Know your Hillfields

“But I really don’t know why you’d be interested in my memories” said an elderly gentleman to me at Hillfields library the other week. I was there for the pilot of Know your Bristol – a series of events organised by the University about sharing and capturing the heritage of Bristol, as seen through the eyes of its inhabitants.

In public engagement, the perception used to be that researchers are the experts, keen to impart knowledge and understanding of their work. But in recent years this has evolved into a more nuanced argument: researchers may well be the experts in their field but members of the public have opinions, values, and lay and professional knowledge that can contribute to research. From the plumber who gives the biologist an insight into networks to the family photos that give a greater understanding of a period in history – these examples are all around us now. However, one of the challenges we face is to convince people, from funders and researchers to the public themselves, that these conversations can be of value. Projects such as Know your Bristol give us an opportunity to get out of the office (or the laboratory) and experience first-hand what we can learn from the public.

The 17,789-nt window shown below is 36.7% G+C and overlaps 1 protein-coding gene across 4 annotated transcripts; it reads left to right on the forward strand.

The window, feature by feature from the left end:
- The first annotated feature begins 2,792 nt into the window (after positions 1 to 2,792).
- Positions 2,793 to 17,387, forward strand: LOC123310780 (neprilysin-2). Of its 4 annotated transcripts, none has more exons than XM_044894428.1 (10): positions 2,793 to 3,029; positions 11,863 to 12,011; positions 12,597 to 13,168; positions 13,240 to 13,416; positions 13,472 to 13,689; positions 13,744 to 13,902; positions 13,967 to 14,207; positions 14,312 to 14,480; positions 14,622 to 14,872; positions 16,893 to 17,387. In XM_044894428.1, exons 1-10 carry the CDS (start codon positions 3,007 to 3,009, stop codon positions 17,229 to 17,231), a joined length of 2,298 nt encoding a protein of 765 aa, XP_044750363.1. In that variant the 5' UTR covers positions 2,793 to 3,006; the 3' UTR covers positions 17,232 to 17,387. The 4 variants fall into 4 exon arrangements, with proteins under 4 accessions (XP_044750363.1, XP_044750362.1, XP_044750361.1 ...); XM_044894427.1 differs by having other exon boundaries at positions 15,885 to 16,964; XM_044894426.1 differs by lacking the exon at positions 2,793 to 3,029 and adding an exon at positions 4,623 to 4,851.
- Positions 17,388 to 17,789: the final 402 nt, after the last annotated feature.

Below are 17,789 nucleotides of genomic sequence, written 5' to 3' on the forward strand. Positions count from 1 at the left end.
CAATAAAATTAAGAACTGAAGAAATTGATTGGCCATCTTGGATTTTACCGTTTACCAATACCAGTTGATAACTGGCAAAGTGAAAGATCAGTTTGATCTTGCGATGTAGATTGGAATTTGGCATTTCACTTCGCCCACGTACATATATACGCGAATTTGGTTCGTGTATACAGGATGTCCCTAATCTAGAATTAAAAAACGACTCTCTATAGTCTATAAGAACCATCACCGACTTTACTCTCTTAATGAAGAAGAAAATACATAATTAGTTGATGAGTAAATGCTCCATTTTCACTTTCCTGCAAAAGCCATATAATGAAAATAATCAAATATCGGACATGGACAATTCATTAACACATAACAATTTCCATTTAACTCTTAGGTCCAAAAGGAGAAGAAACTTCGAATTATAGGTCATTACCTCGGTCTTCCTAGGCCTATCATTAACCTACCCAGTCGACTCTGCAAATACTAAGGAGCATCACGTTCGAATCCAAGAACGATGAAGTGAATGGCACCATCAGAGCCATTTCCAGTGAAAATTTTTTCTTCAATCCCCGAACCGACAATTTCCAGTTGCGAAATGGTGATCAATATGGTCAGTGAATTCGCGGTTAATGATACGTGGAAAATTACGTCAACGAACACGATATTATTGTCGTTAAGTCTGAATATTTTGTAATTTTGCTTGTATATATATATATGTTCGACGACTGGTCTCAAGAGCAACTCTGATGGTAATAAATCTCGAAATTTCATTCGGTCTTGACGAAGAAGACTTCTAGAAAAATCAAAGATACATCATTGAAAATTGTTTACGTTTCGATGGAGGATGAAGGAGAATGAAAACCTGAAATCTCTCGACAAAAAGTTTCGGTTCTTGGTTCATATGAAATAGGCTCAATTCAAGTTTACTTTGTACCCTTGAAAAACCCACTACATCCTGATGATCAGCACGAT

Sharing memories at Know Your Hillfields.

So to return to my elderly gentleman – what was the value of his knowledge? Well, it turns out that the ‘official’ record of how the Hillfields estate was constructed isn’t entirely correct. Apparently there’s a mistake about which houses were constructed first and he should know – he moved in to one of them! It’s not a massive change but now, at least, the historical records of Bristol are a tiny bit more accurate. All this from one conversation at a library; let’s see what we can uncover from the next events.